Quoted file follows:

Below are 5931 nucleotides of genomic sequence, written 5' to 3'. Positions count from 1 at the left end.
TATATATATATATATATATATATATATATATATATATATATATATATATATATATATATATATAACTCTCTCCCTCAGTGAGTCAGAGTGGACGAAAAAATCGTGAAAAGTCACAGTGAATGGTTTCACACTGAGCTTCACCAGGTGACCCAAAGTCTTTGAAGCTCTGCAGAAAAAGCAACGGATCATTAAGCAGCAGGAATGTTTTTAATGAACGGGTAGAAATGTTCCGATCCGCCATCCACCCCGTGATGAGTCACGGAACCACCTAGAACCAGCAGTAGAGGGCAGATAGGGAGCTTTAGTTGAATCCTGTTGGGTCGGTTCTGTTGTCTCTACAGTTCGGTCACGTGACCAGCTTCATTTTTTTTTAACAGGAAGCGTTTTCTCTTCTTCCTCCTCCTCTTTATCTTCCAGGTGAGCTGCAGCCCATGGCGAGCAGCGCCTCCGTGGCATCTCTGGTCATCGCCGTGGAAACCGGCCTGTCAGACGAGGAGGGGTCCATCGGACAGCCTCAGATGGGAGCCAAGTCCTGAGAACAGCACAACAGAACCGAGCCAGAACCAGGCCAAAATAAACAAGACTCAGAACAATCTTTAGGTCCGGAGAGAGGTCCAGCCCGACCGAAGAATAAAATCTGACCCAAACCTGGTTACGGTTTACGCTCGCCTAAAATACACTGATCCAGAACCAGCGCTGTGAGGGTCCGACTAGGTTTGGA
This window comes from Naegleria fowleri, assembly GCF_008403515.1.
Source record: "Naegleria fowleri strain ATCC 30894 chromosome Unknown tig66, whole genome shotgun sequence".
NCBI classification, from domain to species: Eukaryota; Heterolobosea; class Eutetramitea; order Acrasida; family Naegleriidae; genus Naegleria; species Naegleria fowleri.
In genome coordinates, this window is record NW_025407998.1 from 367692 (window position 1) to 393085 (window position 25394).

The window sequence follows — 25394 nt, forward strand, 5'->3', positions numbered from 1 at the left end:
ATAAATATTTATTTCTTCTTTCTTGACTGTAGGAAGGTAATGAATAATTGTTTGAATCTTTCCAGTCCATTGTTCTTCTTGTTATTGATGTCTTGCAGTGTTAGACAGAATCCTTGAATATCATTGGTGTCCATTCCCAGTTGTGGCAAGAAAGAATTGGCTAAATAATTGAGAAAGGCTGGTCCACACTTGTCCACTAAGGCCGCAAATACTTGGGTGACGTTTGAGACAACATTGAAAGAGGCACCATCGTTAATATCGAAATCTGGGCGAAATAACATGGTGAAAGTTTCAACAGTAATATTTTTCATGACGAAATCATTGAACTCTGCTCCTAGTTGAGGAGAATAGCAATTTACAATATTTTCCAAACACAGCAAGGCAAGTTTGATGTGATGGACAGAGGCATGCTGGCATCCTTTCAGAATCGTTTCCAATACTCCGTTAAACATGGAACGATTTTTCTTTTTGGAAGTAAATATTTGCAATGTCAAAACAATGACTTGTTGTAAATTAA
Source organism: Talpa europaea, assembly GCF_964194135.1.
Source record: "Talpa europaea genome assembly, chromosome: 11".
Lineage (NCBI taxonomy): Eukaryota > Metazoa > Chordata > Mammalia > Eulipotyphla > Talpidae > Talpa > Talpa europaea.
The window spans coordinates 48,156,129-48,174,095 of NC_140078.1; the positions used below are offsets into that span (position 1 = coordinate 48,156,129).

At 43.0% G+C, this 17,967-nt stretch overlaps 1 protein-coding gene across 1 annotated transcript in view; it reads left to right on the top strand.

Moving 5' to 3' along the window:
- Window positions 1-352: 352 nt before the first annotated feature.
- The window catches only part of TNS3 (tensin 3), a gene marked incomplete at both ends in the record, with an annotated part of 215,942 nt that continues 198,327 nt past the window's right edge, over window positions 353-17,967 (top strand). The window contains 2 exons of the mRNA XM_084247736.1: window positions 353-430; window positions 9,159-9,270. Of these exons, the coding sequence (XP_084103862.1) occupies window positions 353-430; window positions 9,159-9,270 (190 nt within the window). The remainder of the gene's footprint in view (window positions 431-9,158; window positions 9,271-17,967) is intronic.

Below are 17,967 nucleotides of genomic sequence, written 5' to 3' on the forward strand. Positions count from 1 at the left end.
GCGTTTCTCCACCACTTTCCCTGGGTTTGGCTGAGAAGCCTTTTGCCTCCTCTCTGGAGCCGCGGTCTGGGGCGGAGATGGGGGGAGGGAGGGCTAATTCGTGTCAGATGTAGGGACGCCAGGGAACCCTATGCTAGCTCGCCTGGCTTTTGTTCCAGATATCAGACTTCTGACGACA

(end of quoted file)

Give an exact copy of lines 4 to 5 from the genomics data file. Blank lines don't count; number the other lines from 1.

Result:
Source record: "Naegleria fowleri strain ATCC 30894 chromosome Unknown tig66, whole genome shotgun sequence".
NCBI classification, from domain to species: Eukaryota; Heterolobosea; class Eutetramitea; order Acrasida; family Naegleriidae; genus Naegleria; species Naegleria fowleri.